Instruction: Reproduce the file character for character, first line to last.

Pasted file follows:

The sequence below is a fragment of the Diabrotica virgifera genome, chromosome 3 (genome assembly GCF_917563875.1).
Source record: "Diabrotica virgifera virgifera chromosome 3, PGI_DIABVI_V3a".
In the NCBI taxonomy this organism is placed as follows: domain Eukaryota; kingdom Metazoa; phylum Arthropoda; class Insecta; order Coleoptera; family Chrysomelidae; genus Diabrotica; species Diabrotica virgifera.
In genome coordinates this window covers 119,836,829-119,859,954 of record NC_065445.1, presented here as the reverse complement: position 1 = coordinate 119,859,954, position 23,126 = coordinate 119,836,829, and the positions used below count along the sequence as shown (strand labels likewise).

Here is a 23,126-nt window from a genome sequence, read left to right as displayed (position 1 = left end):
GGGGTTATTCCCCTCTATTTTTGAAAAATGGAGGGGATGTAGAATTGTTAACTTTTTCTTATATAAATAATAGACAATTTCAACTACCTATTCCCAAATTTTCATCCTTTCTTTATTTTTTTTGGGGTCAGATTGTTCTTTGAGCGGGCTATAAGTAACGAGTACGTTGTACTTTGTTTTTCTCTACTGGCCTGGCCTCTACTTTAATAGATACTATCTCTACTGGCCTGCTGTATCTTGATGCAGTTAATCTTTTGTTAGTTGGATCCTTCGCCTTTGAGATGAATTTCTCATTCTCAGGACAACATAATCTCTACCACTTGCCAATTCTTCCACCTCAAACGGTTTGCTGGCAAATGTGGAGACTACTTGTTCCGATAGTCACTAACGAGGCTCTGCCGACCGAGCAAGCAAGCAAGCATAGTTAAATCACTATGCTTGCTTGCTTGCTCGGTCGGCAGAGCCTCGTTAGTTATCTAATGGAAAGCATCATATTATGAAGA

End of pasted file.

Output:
The sequence below is a fragment of the Diabrotica virgifera genome, chromosome 3 (genome assembly GCF_917563875.1).
Source record: "Diabrotica virgifera virgifera chromosome 3, PGI_DIABVI_V3a".
In the NCBI taxonomy this organism is placed as follows: domain Eukaryota; kingdom Metazoa; phylum Arthropoda; class Insecta; order Coleoptera; family Chrysomelidae; genus Diabrotica; species Diabrotica virgifera.
In genome coordinates this window covers 119,836,829-119,859,954 of record NC_065445.1, presented here as the reverse complement: position 1 = coordinate 119,859,954, position 23,126 = coordinate 119,836,829, and the positions used below count along the sequence as shown (strand labels likewise).

Here is a 23,126-nt window from a genome sequence, read left to right as displayed (position 1 = left end):
GGGGTTATTCCCCTCTATTTTTGAAAAATGGAGGGGATGTAGAATTGTTAACTTTTTCTTATATAAATAATAGACAATTTCAACTACCTATTCCCAAATTTTCATCCTTTCTTTATTTTTTTTGGGGTCAGATTGTTCTTTGAGCGGGCTATAAGTAACGAGTACGTTGTACTTTGTTTTTCTCTACTGGCCTGGCCTCTACTTTAATAGATACTATCTCTACTGGCCTGCTGTATCTTGATGCAGTTAATCTTTTGTTAGTTGGATCCTTCGCCTTTGAGATGAATTTCTCATTCTCAGGACAACATAATCTCTACCACTTGCCAATTCTTCCACCTCAAACGGTTTGCTGGCAAATGTGGAGACTACTTGTTCCGATAGTCACTAACGAGGCTCTGCCGACCGAGCAAGCAAGCAAGCATAGTTAAATCACTATGCTTGCTTGCTTGCTCGGTCGGCAGAGCCTCGTTAGTTATCTAATGGAAAGCATCATATTATGAAGA